Drilling for climate change

Jan 16, 2012

Researchers aboard the drilling vessel JOIDES Resolution will finish their Mediterranean voyage next week to unearth thousands of centuries of climate data from beneath the ocean floor.

“The climate change recovered at one of the drill sites will be dedicated to providing the most complete marine record of over the past 2 million years of Earth’s history,” said UC Davis geophysicist Gary Acton, who was among a team of scientists to set sail from the Azores Islands on Nov 17.

The expedition — to understand the influence that warm water flowing out of the Mediterranean has on climate and the environment — will end Tuesday, Jan. 17, in Lisbon, Portugal.

The vessel is run by the Integrated Ocean Drilling Program and has the unique ability to core into the deepest reaches of the oceans and recover the sediments and rocks that contain Earth’s history. The IODP Expedition 339 is targeting thick sediment drifts that have accumulated from warm water flowing from the Mediterranean through the Strait of Gibraltar. In measurable ways, the sediments record subtle changes in environmental conditions.

“My goal is to reconstruct centennial-scale changes in climate and in Earth’s magnetic field for a time period spanning the past 400,000 years,” said Acton. “Only thick, rapidly deposited sedimentary units like those we are coring provide that ability. They are virtual prehistoric observatories.”

The research, conducted by 34 scientists from 13 nations, will provide a marine archive comparable with ice core records from the Greenland and Antarctic ice sheets and with land-based records from tree rings, cave stalactites and lake sediments.

Explore further: Magnitude-7.2 earthquake shakes Mexican capital

add to favorites email to friend print save as pdf

Related Stories

Ice and a slice of climate history

Aug 25, 2004

The first 40 million years of Arctic climate history was recovered from beneath the Arctic sea floor on Monday 23 August. After four days drilling in hazardous conditions the Integrated Ocean Drilling Program’s Arctic Cori ...

Recommended for you

Magnitude-7.2 earthquake shakes Mexican capital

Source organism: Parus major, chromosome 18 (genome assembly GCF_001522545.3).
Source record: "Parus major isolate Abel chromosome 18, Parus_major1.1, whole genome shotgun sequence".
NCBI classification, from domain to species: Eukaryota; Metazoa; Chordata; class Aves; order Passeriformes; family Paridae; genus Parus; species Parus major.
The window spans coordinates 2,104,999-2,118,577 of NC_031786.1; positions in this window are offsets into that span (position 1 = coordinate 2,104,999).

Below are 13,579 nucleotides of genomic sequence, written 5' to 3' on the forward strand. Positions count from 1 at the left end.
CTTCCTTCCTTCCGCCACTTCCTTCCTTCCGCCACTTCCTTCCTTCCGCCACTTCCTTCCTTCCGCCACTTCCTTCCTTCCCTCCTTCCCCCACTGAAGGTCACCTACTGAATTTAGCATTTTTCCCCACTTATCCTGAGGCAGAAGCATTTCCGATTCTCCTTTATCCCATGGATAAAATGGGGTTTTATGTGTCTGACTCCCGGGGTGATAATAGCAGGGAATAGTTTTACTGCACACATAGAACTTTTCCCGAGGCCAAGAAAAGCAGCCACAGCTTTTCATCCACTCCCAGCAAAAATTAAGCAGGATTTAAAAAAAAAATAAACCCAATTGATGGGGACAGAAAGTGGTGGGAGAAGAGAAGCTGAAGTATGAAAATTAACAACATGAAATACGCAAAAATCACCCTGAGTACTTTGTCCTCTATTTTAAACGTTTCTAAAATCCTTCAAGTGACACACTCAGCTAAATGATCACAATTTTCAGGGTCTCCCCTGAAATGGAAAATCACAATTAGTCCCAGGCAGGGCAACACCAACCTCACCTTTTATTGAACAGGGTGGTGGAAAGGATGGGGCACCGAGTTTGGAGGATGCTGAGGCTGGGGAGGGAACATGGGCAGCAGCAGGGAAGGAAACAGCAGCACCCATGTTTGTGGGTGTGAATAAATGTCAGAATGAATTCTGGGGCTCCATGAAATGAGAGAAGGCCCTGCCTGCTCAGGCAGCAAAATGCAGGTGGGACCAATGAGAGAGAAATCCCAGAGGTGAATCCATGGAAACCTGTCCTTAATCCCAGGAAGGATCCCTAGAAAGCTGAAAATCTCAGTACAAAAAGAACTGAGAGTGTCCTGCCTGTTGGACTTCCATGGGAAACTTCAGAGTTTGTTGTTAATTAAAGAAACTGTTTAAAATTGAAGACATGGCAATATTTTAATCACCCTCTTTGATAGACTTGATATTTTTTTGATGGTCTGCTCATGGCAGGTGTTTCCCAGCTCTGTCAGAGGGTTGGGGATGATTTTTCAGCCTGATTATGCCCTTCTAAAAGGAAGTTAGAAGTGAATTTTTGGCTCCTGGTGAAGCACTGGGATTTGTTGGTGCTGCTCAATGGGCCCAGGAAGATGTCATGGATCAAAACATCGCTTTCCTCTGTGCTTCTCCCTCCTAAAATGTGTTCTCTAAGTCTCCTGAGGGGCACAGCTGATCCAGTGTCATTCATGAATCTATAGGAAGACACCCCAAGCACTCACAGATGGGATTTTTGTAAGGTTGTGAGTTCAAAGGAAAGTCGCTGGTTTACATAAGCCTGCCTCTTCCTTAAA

Apr 18, 2014

A powerful magnitude-7.2 earthquake shook central and southern Mexico on Friday, sending panicked people into the streets. Some walls cracked and fell, but there were no reports of major damage or casualties.

User comments : 0

More news stories

China says massive area of its soil polluted

A huge area of China's soil covering more than twice the size of Spain is estimated to be polluted, the government said Thursday, announcing findings of a survey previously kept secret.

UN weather agency warns of 'El Nino' this year

The UN weather agency Tuesday warned there was a good chance of an "El Nino" climate phenomenon in the Pacific Ocean this year, bringing droughts and heavy rainfall to the rest of the world.

NASA's space station Robonaut finally getting legs

Robonaut, the first out-of-this-world humanoid, is finally getting its space legs. For three years, Robonaut has had to manage from the waist up. This new pair of legs means the experimental robot—now stuck ...

Ex-Apple chief plans mobile phone for India

Former Apple chief executive John Sculley, whose marketing skills helped bring the personal computer to desktops worldwide, says he plans to launch a mobile phone in India to exploit its still largely untapped ...

Filipino tests negative for Middle East virus

A Filipino nurse who tested positive for the Middle East virus has been found free of infection in a subsequent examination after he returned home, Philippine health officials said Saturday.

Egypt archaeologists find ancient writer's tomb

Egypt's minister of antiquities says a team of Spanish archaeologists has discovered two tombs in the southern part of the country, one of them belonging to a writer and containing a trove of artifacts including reed pens ...